American Student Nohemi Gonzalez, 23, Dead In Paris Attacks

She was in Paris on an exchange program.

Nohemi Gonzalez had "big dreams" with plans to start a family and a career when her life, as well as the lives of at least 128 others, was senselessly cut short on Friday, her heartbroken parents told The Associated Press.

The 23-year-old design student, who attended California State University at Long Beach, was among those killed in the attacks in Paris. She was studying abroad at the Strate School of Design in Sèvres, France.

"She wanted a career and she wanted a different life. She had big dreams," her mother, Beatriz Gonzalez, told The AP in an emotional interview.

The brainy and ambitious young student had arrived in Paris for school in early September, a friend and fellow exchange student told The Daily Beast. She was bilingual in Spanish and English and working on her third language, French.

"She was always happy, rarely in a bad mood. Athletic smart, upbeat," Andrew Calder, 30, told the outlet. “She was a dedicated student. … She worked hard, always.”

It was her determination to learn and craft a better life for herself that fueled her happiness, her mother told the AP.

"She was so happy, every day, because she loved to go to school and she was hoping to have a different life. Not only like most of our people -- like go to work and come back home every day. She wanted to have a career and a family," she said, fighting back tears.

Gonzalez, who lived in El Monte, California, was a first-generation American, The Los Angeles Times reported. In a past class assignment, she proudly declared herself a first-born Mexican American and credited part of her ambition to her mother, according to the outlet.

"I am Mexican American and I also happen to be first generation born in the United States," she wrote.

"I grew up in Whittier and had a very hard working mother that raised me to be extremely independent. If I had to describe myself in a few words I would say I am very high spirited, clean, orderly and self driven," she continued.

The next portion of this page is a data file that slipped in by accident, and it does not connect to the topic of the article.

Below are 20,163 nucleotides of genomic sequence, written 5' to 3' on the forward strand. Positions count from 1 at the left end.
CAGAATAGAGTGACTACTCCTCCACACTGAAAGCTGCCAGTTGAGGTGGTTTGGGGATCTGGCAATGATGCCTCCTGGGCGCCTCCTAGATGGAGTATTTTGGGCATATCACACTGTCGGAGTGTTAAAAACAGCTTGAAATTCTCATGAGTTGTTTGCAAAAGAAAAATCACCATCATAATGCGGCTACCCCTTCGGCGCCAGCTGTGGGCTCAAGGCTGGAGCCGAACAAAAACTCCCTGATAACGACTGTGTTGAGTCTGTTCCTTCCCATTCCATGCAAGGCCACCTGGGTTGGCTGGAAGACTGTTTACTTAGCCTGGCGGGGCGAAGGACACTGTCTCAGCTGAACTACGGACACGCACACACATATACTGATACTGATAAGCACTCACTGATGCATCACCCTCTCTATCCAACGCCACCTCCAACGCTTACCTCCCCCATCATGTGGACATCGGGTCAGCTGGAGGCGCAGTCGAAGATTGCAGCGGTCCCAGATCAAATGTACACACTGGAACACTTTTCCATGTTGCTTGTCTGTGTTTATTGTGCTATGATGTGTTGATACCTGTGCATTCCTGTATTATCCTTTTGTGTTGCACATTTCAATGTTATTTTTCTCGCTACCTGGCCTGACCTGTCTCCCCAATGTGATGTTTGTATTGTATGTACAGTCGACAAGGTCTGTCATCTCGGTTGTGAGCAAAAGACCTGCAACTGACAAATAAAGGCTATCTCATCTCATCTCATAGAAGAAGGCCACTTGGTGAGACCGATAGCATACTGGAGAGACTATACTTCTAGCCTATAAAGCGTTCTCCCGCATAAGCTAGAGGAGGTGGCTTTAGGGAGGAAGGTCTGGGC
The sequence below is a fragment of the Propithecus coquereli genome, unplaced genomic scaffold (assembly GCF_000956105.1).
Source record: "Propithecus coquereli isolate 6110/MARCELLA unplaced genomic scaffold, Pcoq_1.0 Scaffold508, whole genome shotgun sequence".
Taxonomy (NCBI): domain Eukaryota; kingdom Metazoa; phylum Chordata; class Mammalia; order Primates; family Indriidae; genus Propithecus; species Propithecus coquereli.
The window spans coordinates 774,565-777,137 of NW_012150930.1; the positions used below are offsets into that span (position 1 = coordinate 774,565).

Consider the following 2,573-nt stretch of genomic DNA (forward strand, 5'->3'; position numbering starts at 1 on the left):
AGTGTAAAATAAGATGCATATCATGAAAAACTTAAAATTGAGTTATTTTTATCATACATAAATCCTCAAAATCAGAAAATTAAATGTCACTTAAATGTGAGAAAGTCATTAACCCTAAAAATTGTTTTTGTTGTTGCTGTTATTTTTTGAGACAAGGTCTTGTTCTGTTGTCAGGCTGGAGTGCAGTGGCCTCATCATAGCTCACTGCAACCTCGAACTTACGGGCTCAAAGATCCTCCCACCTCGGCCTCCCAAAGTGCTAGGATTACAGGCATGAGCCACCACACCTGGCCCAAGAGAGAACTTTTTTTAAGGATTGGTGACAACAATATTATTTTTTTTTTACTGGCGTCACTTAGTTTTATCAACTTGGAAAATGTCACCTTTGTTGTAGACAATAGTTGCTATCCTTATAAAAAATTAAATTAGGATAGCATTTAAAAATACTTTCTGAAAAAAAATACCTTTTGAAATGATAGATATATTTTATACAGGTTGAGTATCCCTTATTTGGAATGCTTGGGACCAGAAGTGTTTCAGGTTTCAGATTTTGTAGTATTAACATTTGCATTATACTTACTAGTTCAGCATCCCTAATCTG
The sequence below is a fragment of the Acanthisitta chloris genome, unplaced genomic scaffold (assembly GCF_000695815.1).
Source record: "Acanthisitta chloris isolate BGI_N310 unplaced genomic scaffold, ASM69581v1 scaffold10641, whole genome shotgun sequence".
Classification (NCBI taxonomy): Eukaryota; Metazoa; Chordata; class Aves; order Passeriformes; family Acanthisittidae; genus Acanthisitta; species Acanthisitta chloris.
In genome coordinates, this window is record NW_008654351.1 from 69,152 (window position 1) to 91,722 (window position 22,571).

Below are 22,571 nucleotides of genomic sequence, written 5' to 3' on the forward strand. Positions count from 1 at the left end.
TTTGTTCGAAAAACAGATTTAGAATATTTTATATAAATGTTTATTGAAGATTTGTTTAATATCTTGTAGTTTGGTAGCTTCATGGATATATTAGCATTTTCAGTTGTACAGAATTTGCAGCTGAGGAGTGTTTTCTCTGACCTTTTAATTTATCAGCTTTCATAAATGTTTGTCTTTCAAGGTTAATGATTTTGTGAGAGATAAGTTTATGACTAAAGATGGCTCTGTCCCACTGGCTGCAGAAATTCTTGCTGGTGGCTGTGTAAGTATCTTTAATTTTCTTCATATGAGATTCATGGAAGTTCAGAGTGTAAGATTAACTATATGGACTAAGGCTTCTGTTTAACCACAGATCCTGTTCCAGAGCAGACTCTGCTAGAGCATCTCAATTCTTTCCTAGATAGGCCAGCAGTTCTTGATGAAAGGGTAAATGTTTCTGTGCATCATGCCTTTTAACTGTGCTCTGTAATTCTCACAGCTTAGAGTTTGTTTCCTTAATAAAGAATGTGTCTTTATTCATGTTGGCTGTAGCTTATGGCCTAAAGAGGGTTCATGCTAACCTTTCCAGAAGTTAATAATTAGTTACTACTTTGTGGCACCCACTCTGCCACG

She had joint Mexican-U.S. citizenship, an anonymous Mexican foreign ministry official told The Guardian.

Jose Hernandez, whom the AP describes as Gonzalez' father, got word Friday about the terror taking place overseas. At that point, he told the AP,"we were just hoping that it was a false alarm."

Gonzalez' longtime boyfriend, Tim Mraz, was one of the first to contact them after not being able to get a hold of her amid the chaos, Hernandez said.

When Hernandez got in touch with Beatriz Gonzalez and told her what was going on, he says she replied: "'I can feel it in my heart, that she's OK.' I said, OK," he told the AP.

Later, they got the news no parent should ever have to hear. Their daughter had been fatally shot after stepping outside a restaurant with friends, Calder said.

Back in California, Gonzalez' boyfriend was among those reeling from this nightmare.

"Yesterday I lost the most important person in my life. She was my best friend and she will always be my angel forever. I am lost for words," Mraz posted on Instagram with a photo of the couple embracing, The Daily Beast reported.

"My prayers are with her family. Such a bright soul and the sweetest girl with a smile on her face. Thank you to the friends and family that are reaching out. You will always be my Pocahontas and I will always be your John smith. Te amo," he wrote.

"Hier, avec une violence inouïe, des femmes et des hommes sont morts, morts de vivre simplement dans un espace libre. D'...

Posted by Strate - Ecole de Design on Saturday, November 14, 2015

California State University plans to hold a vigil Sunday evening in memory of the slain student. The university’s president expressed her condolences and support for those affected by the tragedy in a statement.

“Our university stands with our nearly eighty foreign exchange students from France as they struggle with this tragedy," Jane Close Conoley said. "We will extend all support necessary to comfort them. We will also extend support to all students, faculty and staff who are in need."

Dominique Sciamma, the director of the Strate School of Design, posted condolences in a statement on the school's Facebook page:

One of our international exchange students was a victim of yesterday’s massacre. Her name was Nohemi Gonzalez.

We share in the pain of her family and loved ones.

Others were wounded and today are not in danger. We wish them a lot of courage to overcome such a test.

Our response today must still be the same: Live.

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